Friday, Sep 27, 2002
Front Page |
Southern States |
Other States |
Advts: Classifieds | Employment | Obituary |
By N. Gopal Raj
The information accusing B.S. Rajput, currently Vice-Chancellor of Kumaon University in Nainital, Uttaranchal, and his associates of several instances of plagiarism has been placed online at the Geocities site (http://www.geocities.com/physics plagiarism/). Prof. Rajput denies his personal involvement in plagiarism.
Reports on the web site have analysed four papers published in international journals during the last three years in which Prof. Rajput figures as one of the authors. The reports give detailed reasons for suspecting that these papers have extensively plagiarised work of foreign physicists.
The latest instance of such plagiarism is said to have been a paper published in Europhysics Letters earlier this year, with S.C. Joshi, a research scholar, as first author and Prof. Rajput as the second author. Most of the text and equations given in this paper are said to have been plagiarised from the article published six years back by Renata Kallosh, Professor of Physics at Stanford University, in Physical Review D.
Having got away unpunished on earlier occasions, Prof. Rajput and his collaborators had "practically copied my paper'', Prof. Kallosh told this correspondent by e-mail. "I expect that many physicists, working in this field of theoretical physics all over the world will support the information on the web site of Indian physicists, as I do. They may find the situation intolerable and will write letters to the highest authorities in India asking for investigation of the case and justice.''
Responding by fax, Prof. Rajput said he would be taking legal action against the "mischievous web-site''. Prof. Rajput also faxed this correspondent his reply dated September 21, 2002 to the Editor-in-Chief of Europhysics Letters, H. Muller-Krumbhaar. In this letter, Prof. Rajput states: "Since the last eight years I have been working as Vice-Chancellor and several research groups of high energy physics working under my guidance in various universities of my country are including my name (most of the time without my knowledge and without my consent) in their publications''.
But, having attained "all academic heights'', inclusion of his name as co-author did not matter to him and there was no reason for him to follow any unethical practice.
According to Prof. Rajput, Mr. Joshi, when asked for an explanation, had made it clear that his (Prof. Rajput's) name had been included as one of the authors without his knowledge and consent.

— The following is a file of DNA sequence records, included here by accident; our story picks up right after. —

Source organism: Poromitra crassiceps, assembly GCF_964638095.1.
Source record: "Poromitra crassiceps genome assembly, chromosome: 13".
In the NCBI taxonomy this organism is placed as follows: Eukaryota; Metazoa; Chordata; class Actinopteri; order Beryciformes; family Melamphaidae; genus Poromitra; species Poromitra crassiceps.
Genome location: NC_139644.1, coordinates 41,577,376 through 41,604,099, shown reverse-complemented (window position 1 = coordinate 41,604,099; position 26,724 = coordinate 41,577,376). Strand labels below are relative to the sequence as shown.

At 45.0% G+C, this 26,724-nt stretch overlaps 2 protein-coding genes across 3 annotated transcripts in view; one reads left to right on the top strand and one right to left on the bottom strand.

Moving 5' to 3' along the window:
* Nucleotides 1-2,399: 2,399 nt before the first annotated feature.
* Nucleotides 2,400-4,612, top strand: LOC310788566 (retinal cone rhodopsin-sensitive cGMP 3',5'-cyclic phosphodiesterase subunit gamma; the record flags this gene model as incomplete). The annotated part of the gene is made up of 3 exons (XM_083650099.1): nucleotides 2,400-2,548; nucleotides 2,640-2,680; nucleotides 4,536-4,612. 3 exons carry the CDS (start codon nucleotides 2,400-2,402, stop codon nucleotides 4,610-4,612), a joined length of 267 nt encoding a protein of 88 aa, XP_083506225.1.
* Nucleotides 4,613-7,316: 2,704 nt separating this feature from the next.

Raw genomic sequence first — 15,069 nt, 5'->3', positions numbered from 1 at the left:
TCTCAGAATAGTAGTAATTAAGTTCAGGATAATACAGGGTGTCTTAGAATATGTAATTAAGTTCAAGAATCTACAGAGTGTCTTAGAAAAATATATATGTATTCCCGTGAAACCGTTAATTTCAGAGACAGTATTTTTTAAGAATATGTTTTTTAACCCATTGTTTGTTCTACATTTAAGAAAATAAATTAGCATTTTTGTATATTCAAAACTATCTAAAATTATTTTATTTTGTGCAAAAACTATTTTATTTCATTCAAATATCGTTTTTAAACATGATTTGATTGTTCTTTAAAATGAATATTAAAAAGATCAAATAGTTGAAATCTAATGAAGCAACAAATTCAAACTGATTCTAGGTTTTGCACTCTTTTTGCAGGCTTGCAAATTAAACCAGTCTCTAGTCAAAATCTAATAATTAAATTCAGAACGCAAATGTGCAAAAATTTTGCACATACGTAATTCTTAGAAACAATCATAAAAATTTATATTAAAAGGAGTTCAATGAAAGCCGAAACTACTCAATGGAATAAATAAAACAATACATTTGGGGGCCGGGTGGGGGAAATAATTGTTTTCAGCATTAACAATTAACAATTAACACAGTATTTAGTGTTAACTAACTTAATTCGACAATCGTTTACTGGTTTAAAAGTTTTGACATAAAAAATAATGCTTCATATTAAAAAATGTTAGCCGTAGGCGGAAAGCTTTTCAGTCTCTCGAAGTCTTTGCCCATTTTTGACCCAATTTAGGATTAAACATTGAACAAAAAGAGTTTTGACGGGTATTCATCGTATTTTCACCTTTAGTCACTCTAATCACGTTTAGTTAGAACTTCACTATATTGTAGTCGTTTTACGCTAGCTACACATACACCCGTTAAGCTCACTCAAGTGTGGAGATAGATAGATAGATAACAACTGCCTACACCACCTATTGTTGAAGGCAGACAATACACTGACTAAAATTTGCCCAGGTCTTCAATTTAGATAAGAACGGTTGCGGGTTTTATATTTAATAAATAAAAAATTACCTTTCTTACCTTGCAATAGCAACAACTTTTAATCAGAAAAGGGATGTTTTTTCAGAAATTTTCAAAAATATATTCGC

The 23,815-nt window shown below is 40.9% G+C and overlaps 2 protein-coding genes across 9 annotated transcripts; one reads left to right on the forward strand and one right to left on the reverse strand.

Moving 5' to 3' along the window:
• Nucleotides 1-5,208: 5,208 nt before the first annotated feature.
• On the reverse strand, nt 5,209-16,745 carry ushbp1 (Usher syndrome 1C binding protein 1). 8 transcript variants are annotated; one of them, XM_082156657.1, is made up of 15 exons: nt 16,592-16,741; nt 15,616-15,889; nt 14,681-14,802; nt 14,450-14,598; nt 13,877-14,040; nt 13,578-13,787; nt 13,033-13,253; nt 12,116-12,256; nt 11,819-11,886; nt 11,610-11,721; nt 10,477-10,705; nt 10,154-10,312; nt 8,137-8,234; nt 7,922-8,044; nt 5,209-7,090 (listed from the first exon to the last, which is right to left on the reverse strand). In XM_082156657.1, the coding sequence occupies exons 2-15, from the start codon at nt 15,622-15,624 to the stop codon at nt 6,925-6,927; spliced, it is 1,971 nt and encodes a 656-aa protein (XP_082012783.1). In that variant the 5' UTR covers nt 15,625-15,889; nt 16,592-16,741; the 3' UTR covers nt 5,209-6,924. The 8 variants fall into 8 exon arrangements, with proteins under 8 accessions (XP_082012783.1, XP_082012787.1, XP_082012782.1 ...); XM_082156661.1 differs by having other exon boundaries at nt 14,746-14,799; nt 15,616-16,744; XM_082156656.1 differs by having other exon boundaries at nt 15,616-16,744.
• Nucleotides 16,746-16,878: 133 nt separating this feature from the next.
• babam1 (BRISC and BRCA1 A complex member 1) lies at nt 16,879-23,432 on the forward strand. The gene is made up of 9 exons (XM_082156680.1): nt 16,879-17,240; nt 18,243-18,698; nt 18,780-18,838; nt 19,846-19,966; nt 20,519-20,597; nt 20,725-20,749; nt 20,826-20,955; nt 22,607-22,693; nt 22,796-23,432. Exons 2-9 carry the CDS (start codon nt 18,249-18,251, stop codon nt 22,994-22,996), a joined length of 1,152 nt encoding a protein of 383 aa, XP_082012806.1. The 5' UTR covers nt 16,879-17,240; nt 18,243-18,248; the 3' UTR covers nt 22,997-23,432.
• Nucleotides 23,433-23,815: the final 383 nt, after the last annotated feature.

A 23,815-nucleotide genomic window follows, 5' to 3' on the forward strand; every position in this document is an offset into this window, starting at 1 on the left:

"I have no knowledge of the paper which was submitted by Mr. Joshi for publication in your journal ..... In view of a very heavy load of administrative work as Vice-Chancellor, it may not be possible for me to watch the activities of all the research scholars working in different universities under my guidance,'' says Prof. Rajput in his letter to Europhysics Letters' Editor-in-Chief.
Prof. Rajput states that the whole affair had been promoted by Kavita Pandey, a Professor of Physics at the University, who had recently been suspended for several very serious charges against her. He also faxed this correspondent a copy of the letter dated June 25, 2002 from Mr. Joshi to Prof. Pandey, then head of the Physics Department. Therein, Mr. Joshi has stated that the Europhysics Letters paper was a "a small part of the work of my Ph.D. thesis and it is in the form of a letter and full form of this paper is under the process of publication in another international journal''.
He adds: "I am solely responsible for my above quoted papers and the name of Prof. B.S. Rajput has been put only as a formality followed by the research scholar for his supervisor without his formal consent''.
In the same letter, however, Mr. Joshi appears to defend himself, saying that he had recently met Prof. Kallosh. Neither Prof. Kallosh nor the editorial staff of Physical Review D. nor Europhysics Letters had ever raised any doubt or objections about his paper.
But in his e-mail to this correspodent, Mr. Joshi takes a very different line. He agrees that most of the published paper looks like a copy of Prof. Kallosh's work and is profusely apologetic. According to him, it happened as a result of an inadvertent mistake and not deliberately.
The Hindu Group: Home | About Us | Copyright | Archives | Contacts | Subscription
Group Sites: The Hindu | Business Line | The Sportstar | Frontline | Home |
Copyright © 2002, The
Hindu. Republication or redissemination of the contents of
this screen are expressly prohibited without the written consent of